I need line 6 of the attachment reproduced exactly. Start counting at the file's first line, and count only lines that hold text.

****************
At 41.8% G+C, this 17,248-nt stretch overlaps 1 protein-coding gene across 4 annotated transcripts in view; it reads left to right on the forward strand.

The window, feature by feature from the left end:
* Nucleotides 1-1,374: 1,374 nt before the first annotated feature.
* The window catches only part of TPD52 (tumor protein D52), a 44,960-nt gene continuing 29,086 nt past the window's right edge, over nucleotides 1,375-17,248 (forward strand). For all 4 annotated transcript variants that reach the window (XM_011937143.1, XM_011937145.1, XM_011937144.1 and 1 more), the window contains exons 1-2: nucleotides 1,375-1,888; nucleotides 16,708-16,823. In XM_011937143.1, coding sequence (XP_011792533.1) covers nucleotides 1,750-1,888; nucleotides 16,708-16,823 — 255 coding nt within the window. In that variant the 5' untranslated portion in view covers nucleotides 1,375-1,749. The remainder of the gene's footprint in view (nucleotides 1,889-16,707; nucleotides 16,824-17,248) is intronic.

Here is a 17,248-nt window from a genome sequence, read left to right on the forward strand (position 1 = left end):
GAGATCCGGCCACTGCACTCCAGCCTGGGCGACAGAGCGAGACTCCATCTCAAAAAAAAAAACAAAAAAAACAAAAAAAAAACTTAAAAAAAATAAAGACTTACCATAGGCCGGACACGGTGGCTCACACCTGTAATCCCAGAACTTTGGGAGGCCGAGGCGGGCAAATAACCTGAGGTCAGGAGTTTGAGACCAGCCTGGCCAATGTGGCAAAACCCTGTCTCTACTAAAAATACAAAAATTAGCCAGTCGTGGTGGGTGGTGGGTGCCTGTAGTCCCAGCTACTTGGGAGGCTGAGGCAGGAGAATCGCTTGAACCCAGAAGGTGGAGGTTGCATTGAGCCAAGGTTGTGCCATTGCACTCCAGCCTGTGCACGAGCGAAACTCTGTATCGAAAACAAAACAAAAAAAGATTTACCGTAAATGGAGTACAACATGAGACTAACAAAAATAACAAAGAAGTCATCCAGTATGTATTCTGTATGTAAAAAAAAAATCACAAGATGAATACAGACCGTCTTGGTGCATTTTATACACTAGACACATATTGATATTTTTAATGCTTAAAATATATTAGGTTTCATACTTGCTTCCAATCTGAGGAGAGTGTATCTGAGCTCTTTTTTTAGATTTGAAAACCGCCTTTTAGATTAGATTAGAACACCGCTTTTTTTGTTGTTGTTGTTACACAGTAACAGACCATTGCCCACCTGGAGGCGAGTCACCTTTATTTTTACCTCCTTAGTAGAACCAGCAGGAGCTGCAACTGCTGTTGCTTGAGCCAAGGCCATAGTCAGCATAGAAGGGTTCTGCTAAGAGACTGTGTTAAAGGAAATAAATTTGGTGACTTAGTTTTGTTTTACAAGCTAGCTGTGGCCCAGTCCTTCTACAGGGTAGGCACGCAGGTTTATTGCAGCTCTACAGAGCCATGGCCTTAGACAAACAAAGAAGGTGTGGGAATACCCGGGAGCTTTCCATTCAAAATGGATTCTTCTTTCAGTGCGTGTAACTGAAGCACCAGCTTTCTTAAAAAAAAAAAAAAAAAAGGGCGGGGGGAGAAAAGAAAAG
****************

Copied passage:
GAGATCCGGCCACTGCACTCCAGCCTGGGCGACAGAGCGAGACTCCATCTCAAAAAAAAAAACAAAAAAAACAAAAAAAAAACTTAAAAAAAATAAAGACTTACCATAGGCCGGACACGGTGGCTCACACCTGTAATCCCAGAACTTTGGGAGGCCGAGGCGGGCAAATAACCTGAGGTCAGGAGTTTGAGACCAGCCTGGCCAATGTGGCAAAACCCTGTCTCTACTAAAAATACAAAAATTAGCCAGTCGTGGTGGGTGGTGGGTGCCTGTAGTCCCAGCTACTTGGGAGGCTGAGGCAGGAGAATCGCTTGAACCCAGAAGGTGGAGGTTGCATTGAGCCAAGGTTGTGCCATTGCACTCCAGCCTGTGCACGAGCGAAACTCTGTATCGAAAACAAAACAAAAAAAGATTTACCGTAAATGGAGTACAACATGAGACTAACAAAAATAACAAAGAAGTCATCCAGTATGTATTCTGTATGTAAAAAAAAAATCACAAGATGAATACAGACCGTCTTGGTGCATTTTATACACTAGACACATATTGATATTTTTAATGCTTAAAATATATTAGGTTTCATACTTGCTTCCAATCTGAGGAGAGTGTATCTGAGCTCTTTTTTTAGATTTGAAAACCGCCTTTTAGATTAGATTAGAACACCGCTTTTTTTGTTGTTGTTGTTACACAGTAACAGACCATTGCCCACCTGGAGGCGAGTCACCTTTATTTTTACCTCCTTAGTAGAACCAGCAGGAGCTGCAACTGCTGTTGCTTGAGCCAAGGCCATAGTCAGCATAGAAGGGTTCTGCTAAGAGACTGTGTTAAAGGAAATAAATTTGGTGACTTAGTTTTGTTTTACAAGCTAGCTGTGGCCCAGTCCTTCTACAGGGTAGGCACGCAGGTTTATTGCAGCTCTACAGAGCCATGGCCTTAGACAAACAAAGAAGGTGTGGGAATACCCGGGAGCTTTCCATTCAAAATGGATTCTTCTTTCAGTGCGTGTAACTGAAGCACCAGCTTTCTTAAAAAAAAAAAAAAAAAAGGGCGGGGGGAGAAAAGAAAAG